Harper outboxes the opposition

With the three opposition parties attempting to override the plurality of Conservatives in Parliament, Canadian Prime Minister fought back by forcing an adjournment of Parliament until the end of January.  Governor-General Michaelle Jean approved Harper’s request to adjourn in advance of any confidence motion, keeping the government in Conservative control and essentially locking the three parties out of policy for the next two months:

Gov. Gen. Michaelle Jean has approved Prime Minister Stephen Harper’s request to suspend Parliament, agreeing to put the government on hold until the end of January.

Harper addressed the media at just before noon after about two-and-a-half hours of meetings at Rideau Hall.

“Following my advice, the Governor General has agreed to prorogue Parliament,” Harper told reporters from the front steps of the building. …

Harper also said that when Parliament resumes, the first item on the agenda will be the presentation of the federal budget and he will spend his time working almost exclusively between now and then on the fiscal blueprint.

That was not Harper’s final card, either.  Had Jean refused his request, Harper could have applied to the Queen of Great Britain, Canada’s nominal head of state, to replace Jean with another Governor-General.  Jean avoided that national crisis and at the same time avoided another national election less than two months after Canada’s last election gave the Conservatives a greater plurality but just short of a majority.

The big issue in this supposedly centers on the lack of a government stimulus/bailout package, but may cut closer to home among politicians.  Harper wants to end government subsidies for political parties, forcing them to rely on private donations alone.  The Conservatives excel at fundraising, while the other parties rely more heavily on the subsidies.  Harper’s new economic package was expected to include that change, which is why the Liberals, NDP, and Bloc Quebecois tried to act in advance of its submission.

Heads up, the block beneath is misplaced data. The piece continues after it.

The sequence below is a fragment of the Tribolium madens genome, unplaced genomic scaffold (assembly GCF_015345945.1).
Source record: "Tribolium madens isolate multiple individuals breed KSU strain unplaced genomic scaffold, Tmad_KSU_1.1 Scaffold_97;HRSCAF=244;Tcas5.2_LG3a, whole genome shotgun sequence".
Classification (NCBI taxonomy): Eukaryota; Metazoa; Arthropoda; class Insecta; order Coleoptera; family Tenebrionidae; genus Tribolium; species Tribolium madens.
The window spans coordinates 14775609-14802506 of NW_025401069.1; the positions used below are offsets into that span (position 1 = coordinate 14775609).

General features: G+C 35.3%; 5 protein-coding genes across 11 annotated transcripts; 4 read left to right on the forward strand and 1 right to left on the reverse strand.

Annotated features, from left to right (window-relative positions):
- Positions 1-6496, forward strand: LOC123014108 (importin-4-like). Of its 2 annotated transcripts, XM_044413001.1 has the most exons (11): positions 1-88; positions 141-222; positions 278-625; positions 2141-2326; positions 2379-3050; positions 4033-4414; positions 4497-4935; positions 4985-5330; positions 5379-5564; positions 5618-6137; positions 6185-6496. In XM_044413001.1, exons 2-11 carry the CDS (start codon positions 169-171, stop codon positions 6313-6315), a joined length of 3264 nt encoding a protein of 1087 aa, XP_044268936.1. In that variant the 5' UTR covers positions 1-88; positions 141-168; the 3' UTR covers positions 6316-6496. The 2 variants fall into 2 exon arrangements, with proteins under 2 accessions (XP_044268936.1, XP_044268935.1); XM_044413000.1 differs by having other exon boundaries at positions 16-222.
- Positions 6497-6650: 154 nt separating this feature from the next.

The opposition alliance may be glad it won’t have to face the voters in any case.  They gave a demonstration of their competence yesterday:

The Liberals have apologized for Liberal Leader Stephane Dion’s taped televised address, after it was delivered to Canadian networks almost an hour past deadline and in near-cellphone quality.

“I apologize for what happened tonight. I apologize for the poor quality and the lateness. I am livid and am doing an investigation as to how this happened,” Johanne Senecal, Dion’s Chief of Staff, said to CTV News tonight.

Dion was supposed to deliver the networks a pre-taped statement to the nation Wednesday between 6:15 p.m. and 6:30 ET. It was to air after Prime Minister Stephen Harper addressed the country at 7 p.m. ET about the political crisis on Parliament Hill.

CTV, along with other major Canadian networks, pre-empted regularly scheduled programming to deliver the addresses. Harper went to air shortly after 7 p.m. but networks were left scrambling to fill airspace when Dion’s tape was nowhere to be found.

No wonder they need public subsidies.

Update: My friend and thoughtful liberal Michael Stickings, who blogs in Canada at The Reaction, thinks Jean took the easy way out:

I hesitate to call the governor general, Michaëlle Jean, a coward, but her decision, I think, was a poor one. Either she should have dissolved Parliament and called an election, or she should have given the coalition, which holds a majority of the seats in the House, the chance to govern. Instead, in granting Harper’s request, she has gone along with what the Conservatives want, parliamentary democracy be damned, and given them the upper hand in terms of the campaign to come. Basically, she has saved Harper’s sorry bacon, evidently putting his interests before the interests of the country.

It is a sad day for Canada.

I don’t entirely disagree here, but part of that is the opposition’s fault.  The proper way to have proceeded is to use the no-confidence motion to proceed to a new election.  The last election was just seven weeks ago, though, and the three opposition parties had a difficult time coming up with a good reason for another one now when the voters made their intent plain less than two months ago.  Instead, they wanted to take an (almost) unprecendented step to force the plurality party into opposition.  Under those circumstances, Jean acted in the most rational way possible.